Scrapes (abrasions) are skin wounds that rub or tear off skin. Most scrapes are shallow and do not extend far into the skin. But some may remove several layers of skin. Usually there is little bleeding from a scrape, but it may ooze pinkish fluid. Most scrapes are minor, so home treatment is usually all that is needed to care for the wound.
Scrapes happen most often in warm weather or warm climates, when the skin on the arms and legs is more exposed. They are most often caused by accidents or falls. But they can occur anytime the skin is rubbed against a hard surface, such as the ground, a sidewalk, a carpet, an artificial playing surface, or a road (road rash). School-age children 5 to 9 years old are most affected.
Scrapes can happen on any part of the body, but they usually affect bony areas, such as the hands, forearms, elbows, knees, or shins. Scrapes on the head or face may look worse than they are and may bleed a lot because of the good blood supply to these areas. Controlling the bleeding will help you to see how serious the injury is. Scrapes are usually more painful than cuts. That's because scrapes tear a larger area of skin and expose more nerve endings.
How a scrape heals depends on how deep it is, how large it is, and where it is on your body. Sometimes the injury that caused the scrape also causes one or more cuts that may need to be treated by a doctor.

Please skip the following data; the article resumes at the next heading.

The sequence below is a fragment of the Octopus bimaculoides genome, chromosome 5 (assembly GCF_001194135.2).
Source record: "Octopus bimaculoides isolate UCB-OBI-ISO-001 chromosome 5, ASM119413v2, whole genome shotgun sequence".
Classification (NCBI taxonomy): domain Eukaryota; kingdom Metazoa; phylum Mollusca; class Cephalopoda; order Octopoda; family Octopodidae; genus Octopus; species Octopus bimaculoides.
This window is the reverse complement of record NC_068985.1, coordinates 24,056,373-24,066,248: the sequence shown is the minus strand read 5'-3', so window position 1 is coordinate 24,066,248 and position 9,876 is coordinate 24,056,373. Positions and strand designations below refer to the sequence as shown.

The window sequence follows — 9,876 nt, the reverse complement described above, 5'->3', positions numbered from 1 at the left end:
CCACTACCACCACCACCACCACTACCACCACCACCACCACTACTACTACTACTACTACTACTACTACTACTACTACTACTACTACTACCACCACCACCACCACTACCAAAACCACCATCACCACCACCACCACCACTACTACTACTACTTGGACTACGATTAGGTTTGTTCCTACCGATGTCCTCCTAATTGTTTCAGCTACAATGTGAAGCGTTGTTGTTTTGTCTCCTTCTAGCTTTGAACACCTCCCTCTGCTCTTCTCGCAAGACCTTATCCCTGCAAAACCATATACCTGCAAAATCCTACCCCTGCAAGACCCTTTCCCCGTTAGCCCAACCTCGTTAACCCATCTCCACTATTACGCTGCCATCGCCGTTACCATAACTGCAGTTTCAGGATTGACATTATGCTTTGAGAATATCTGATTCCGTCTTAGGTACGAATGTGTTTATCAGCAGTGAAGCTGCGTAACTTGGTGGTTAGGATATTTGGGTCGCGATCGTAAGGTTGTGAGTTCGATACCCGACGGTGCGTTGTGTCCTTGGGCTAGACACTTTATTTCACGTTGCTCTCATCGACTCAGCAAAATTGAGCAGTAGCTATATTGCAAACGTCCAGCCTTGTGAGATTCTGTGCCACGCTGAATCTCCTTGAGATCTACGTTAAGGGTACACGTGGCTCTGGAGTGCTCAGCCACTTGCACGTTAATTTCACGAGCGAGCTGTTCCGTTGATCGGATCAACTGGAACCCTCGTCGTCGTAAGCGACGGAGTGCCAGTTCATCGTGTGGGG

Many things can affect how your body responds to a symptom and what kind of care you may need. These include:
You have answered all the questions. Based on your answers, you may be able to take care of this problem at home.
Some types of facial wounds are more likely to leave a scar than others. These include:
Stitches or other treatment may help prevent scarring. It's best to get treated within 8 hours of the injury.
With severe bleeding, any of these may be true:
With moderate bleeding, any of these may be true:
With mild bleeding, any of these may be true:
Pain in adults and older children
Pain in children under 3 years
It can be hard to tell how much pain a baby or toddler is in.
Usually found in dirt and soil, tetanus bacteria typically enter the body through a wound. Wounds may include a bite, a cut, a puncture, a burn, a scrape, insect bites, or any injury that may cause broken skin.
You may need a tetanus shot depending on how dirty the wound is and how long it has been since your last shot.
Symptoms of infection may include:
Certain health conditions and medicines weaken the immune system's ability to fight off infection and illness. Some examples in adults are:
To clean a wound well:
If a chemical has caused a wound or burn, follow the instructions on the chemical's container or call Poison Control (1-800-222-1222) to find out what to do. Most chemicals should be rinsed off with lots of water, but with some chemicals, water may make the burn worse.
Based on your answers, you may need care right away. The problem is likely to get worse without medical care.
Based on your answers, you need emergency care.